Daucus carota is the botanical name for the cultivated carrots you find in the grocery store and the wild carrot that grows along roadsides, but most gardeners will recognize the plant as Queen Anne's Lace.
Queen Anne's Lace is a biennial plant that is often seen blooming along the roadsides in late spring and through summer season. It is native to the European continent and parts of the Middle East and the ancestor of our carrots today. Settlers to North America brought the seeds with them and it established itself quickly and flourished in its new home.
The young roots were boiled and eaten much like we enjoy carrots today and since they are high in sugars, were often used to sweeten other dishes. (sweet dishes in Colonial times were much less sweet than what we are accustomed to today.) The seeds were used as a spice and the flowers were often eaten as well. As with most biennial vegetables, the time to harvest the roots is in its first season, as they become tough and woody in the second year when it blooms. The seeds of the plant were also used as a contraceptive and are still considered one today in some parts of the world. It does suppress the production of progesterone, so there is some validity to the idea. Some herbalists offer a tea made from Queen Anne's Lace as a cure for kidney stones, but any herbal remedies should only be administered by those trained in their uses.
Legend has it that Queen Anne, wife of King James I, (of Bible fame) was an excellent lacemaker and decided to have a contest among the court ladies to see who could create a lace as beautiful as the flower. Queen Anne won the contest of course, but in the process of making her lace, pricked her finger. The blood droplet fell on her lace and that is why the center flower is dark red to this day. The red center flower is actually sterile and is thought to attract pollinators to the umbrella shaped blossoms. History also indicates that the name Queen Anne's Lace wasn't used until long after her death, probably about the time the author of this poem was was born. Mary Leslie Newton (1874-1944)
Queen Anne, Queen Anne, has washed her lace
(she chose a summer's day)
And hung it in a grassy place
To whiten, if it may.
Queen Anne, Queen Anne, has left it there
And slept the dewy night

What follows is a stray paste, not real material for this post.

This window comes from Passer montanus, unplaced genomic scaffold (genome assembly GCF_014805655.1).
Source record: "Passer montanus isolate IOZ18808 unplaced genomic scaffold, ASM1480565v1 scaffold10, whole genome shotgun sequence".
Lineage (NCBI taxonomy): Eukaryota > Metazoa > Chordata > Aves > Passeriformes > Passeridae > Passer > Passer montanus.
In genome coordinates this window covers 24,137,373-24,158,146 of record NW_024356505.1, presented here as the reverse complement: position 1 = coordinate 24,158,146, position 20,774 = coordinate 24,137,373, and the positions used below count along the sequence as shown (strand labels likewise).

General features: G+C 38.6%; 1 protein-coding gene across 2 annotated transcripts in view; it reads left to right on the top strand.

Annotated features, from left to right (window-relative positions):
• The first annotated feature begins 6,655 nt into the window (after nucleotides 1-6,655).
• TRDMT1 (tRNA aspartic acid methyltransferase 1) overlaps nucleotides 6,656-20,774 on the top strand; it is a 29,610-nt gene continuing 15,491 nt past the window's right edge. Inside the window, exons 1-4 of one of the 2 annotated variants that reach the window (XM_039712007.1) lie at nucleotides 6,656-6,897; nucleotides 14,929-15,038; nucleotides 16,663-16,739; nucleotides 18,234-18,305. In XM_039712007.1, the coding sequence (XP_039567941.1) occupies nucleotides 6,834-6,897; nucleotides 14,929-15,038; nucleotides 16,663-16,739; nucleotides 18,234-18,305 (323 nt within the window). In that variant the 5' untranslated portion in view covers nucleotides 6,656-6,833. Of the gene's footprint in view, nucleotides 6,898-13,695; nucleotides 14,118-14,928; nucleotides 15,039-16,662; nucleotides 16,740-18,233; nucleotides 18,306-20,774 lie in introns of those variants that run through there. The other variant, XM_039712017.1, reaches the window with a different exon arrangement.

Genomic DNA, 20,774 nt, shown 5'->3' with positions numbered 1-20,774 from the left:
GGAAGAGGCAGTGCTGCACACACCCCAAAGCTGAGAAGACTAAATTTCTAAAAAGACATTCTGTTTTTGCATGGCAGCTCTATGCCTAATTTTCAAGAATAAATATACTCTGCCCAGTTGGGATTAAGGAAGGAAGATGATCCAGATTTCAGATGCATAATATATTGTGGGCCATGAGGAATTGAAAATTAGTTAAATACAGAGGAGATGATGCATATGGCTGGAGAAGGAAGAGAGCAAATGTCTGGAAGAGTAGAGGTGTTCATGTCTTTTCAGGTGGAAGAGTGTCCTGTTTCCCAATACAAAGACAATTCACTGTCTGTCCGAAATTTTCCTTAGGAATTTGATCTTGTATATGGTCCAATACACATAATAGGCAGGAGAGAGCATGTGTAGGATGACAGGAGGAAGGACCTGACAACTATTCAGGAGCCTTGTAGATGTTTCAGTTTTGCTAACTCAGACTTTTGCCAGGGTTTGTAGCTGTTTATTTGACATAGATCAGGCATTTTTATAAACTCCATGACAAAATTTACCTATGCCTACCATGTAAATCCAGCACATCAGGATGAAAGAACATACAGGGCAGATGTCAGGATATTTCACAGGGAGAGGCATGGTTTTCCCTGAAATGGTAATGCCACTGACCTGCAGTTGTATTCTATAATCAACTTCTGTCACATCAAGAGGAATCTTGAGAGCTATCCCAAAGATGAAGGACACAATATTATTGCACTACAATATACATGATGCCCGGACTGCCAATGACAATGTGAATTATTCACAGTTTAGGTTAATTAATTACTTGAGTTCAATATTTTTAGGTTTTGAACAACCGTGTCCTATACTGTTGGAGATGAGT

Then waked to find the sunshine fair
And all the meadows white.
Queen Anne, Queen Anne, is dead and gone
(She died a summer's day)
But left her lace to whiten in
Each weed entangled way.
Yes, it is now considered a pretty weed and is even deemed invasive in some areas, but this plant does serve a purpose. It is a host plant for the Black Swallowtail caterpillar (since it is of the parsley family) and the roots give up an ivory shaded dye for those who like to use plants for that purpose. The flowers make a delicate jelly when steeped to release their juices. However, use caution when creating any edible from Queen Anne's Lace since it bears a close resemblance to Poison Hemlock...which is deadly. Please be confident of your identification skills when harvesting any wild plants!
Queen Anne's Lace is easy to grow and makes a nice addition to the back border of a cottage garden. The fluffy, delicate flowers make a great filler in arrangements and bouquets, much like Baby's Breath. However, there is an old wives' tale that states that if the flowers are cut and brought into the house, the mother of the house will die, so use at your own peril! The plants reseed happily and to prevent an abundance of unwanted seedlings taking over your garden, deadhead all blossoms except for just a few to ensure next year's plants. It thrives in sunny, disturbed ground and has few pests, unless you consider the swallowtail caterpillars pests, which I certainly do not!
It is fun and interesting to research the origins and legends of many of our roadside weeds and it makes for a great conversation piece when visitors tour your gardens. They will be impressed that you cared enough to learn some of the history behind your plants and you'll feel a lot smarter!